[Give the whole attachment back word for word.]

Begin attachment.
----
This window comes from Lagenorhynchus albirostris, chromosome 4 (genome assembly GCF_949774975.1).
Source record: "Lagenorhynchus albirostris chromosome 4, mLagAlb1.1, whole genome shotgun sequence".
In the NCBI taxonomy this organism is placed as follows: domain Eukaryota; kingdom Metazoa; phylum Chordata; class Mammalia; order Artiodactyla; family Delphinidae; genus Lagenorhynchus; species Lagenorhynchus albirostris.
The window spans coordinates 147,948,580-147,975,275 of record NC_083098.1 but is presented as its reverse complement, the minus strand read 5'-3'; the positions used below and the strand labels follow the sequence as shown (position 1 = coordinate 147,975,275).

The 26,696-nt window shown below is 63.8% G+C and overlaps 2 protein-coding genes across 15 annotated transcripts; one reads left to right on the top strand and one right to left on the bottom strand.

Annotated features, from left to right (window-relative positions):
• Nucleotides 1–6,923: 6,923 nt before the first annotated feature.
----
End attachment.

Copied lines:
This window comes from Lagenorhynchus albirostris, chromosome 4 (genome assembly GCF_949774975.1).
Source record: "Lagenorhynchus albirostris chromosome 4, mLagAlb1.1, whole genome shotgun sequence".
In the NCBI taxonomy this organism is placed as follows: domain Eukaryota; kingdom Metazoa; phylum Chordata; class Mammalia; order Artiodactyla; family Delphinidae; genus Lagenorhynchus; species Lagenorhynchus albirostris.
The window spans coordinates 147,948,580-147,975,275 of record NC_083098.1 but is presented as its reverse complement, the minus strand read 5'-3'; the positions used below and the strand labels follow the sequence as shown (position 1 = coordinate 147,975,275).

The 26,696-nt window shown below is 63.8% G+C and overlaps 2 protein-coding genes across 15 annotated transcripts; one reads left to right on the top strand and one right to left on the bottom strand.

Annotated features, from left to right (window-relative positions):
• Nucleotides 1–6,923: 6,923 nt before the first annotated feature.